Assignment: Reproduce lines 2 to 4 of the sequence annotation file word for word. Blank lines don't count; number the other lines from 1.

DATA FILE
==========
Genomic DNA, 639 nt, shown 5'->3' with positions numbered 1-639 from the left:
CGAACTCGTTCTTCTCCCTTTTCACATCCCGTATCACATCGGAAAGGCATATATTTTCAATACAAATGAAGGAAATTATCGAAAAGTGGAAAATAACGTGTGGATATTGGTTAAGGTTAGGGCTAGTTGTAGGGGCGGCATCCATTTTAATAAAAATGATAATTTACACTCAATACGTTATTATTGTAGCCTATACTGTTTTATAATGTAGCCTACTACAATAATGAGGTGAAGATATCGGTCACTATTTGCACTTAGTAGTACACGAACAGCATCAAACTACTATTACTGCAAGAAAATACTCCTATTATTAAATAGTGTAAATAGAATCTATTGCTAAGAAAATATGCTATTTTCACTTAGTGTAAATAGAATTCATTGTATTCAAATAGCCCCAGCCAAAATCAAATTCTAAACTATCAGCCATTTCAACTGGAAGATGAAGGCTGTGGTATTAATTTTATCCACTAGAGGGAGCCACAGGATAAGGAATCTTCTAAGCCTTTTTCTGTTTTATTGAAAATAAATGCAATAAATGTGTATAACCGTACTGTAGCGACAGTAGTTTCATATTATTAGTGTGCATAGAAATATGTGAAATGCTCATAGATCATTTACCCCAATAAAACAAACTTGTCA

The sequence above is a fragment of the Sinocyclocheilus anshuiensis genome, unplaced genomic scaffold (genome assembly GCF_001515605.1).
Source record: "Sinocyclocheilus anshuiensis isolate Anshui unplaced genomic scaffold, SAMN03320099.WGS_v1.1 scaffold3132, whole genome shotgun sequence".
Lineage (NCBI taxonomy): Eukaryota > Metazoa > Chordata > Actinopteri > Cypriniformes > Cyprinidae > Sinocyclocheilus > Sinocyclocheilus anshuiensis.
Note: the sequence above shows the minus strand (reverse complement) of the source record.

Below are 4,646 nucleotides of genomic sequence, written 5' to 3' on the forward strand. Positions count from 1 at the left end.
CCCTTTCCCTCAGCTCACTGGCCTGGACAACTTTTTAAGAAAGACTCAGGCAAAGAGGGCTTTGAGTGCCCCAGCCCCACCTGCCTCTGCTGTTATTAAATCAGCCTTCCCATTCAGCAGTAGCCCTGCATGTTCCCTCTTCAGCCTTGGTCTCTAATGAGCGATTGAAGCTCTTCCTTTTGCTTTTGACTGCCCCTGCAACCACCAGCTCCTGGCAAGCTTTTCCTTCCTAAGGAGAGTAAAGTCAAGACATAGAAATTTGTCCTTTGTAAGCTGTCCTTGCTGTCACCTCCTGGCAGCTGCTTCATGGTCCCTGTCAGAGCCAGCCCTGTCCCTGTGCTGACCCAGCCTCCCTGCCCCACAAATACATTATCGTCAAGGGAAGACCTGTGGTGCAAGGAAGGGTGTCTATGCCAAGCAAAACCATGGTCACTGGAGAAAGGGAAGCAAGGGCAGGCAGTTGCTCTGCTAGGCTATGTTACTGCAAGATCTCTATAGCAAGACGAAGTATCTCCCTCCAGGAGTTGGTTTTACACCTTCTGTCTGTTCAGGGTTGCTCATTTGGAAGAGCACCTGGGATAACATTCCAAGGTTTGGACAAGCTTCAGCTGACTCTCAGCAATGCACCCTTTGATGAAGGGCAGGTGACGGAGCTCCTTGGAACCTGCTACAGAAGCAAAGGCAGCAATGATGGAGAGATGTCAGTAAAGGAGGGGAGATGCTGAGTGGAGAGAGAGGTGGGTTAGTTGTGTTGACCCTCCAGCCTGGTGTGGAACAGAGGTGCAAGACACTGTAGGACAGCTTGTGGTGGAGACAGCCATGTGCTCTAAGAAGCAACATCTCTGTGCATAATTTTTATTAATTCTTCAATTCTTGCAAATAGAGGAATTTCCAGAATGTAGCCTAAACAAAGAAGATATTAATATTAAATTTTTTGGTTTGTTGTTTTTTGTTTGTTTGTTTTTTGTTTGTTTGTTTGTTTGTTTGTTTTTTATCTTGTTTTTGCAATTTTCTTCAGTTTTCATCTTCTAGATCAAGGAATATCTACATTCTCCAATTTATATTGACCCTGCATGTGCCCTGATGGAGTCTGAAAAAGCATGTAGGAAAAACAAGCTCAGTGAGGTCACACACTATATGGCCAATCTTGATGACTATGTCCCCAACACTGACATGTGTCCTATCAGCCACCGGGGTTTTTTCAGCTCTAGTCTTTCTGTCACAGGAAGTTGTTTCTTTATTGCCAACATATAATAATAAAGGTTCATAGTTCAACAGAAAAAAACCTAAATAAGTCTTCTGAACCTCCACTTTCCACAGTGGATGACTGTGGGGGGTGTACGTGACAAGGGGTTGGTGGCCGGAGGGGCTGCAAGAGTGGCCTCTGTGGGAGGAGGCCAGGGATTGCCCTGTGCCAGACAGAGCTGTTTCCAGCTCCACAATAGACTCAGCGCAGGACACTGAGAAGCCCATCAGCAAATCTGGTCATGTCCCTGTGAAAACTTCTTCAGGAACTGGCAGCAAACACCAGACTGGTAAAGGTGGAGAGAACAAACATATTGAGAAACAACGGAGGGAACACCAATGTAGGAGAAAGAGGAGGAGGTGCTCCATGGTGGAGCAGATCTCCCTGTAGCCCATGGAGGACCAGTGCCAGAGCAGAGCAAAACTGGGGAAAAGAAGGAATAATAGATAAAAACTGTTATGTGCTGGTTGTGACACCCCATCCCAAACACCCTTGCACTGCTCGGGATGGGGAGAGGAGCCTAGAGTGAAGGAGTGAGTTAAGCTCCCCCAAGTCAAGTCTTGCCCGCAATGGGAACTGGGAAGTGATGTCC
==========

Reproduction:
CGAACTCGTTCTTCTCCCTTTTCACATCCCGTATCACATCGGAAAGGCATATATTTTCAATACAAATGAAGGAAATTATCGAAAAGTGGAAAATAACGTGTGGATATTGGTTAAGGTTAGGGCTAGTTGTAGGGGCGGCATCCATTTTAATAAAAATGATAATTTACACTCAATACGTTATTATTGTAGCCTATACTGTTTTATAATGTAGCCTACTACAATAATGAGGTGAAGATATCGGTCACTATTTGCACTTAGTAGTACACGAACAGCATCAAACTACTATTACTGCAAGAAAATACTCCTATTATTAAATAGTGTAAATAGAATCTATTGCTAAGAAAATATGCTATTTTCACTTAGTGTAAATAGAATTCATTGTATTCAAATAGCCCCAGCCAAAATCAAATTCTAAACTATCAGCCATTTCAACTGGAAGATGAAGGCTGTGGTATTAATTTTATCCACTAGAGGGAGCCACAGGATAAGGAATCTTCTAAGCCTTTTTCTGTTTTATTGAAAATAAATGCAATAAATGTGTATAACCGTACTGTAGCGACAGTAGTTTCATATTATTAGTGTGCATAGAAATATGTGAAATGCTCATAGATCATTTACCCCAATAAAACAAACTTGTCA

The sequence above is a fragment of the Sinocyclocheilus anshuiensis genome, unplaced genomic scaffold (genome assembly GCF_001515605.1).
Source record: "Sinocyclocheilus anshuiensis isolate Anshui unplaced genomic scaffold, SAMN03320099.WGS_v1.1 scaffold3132, whole genome shotgun sequence".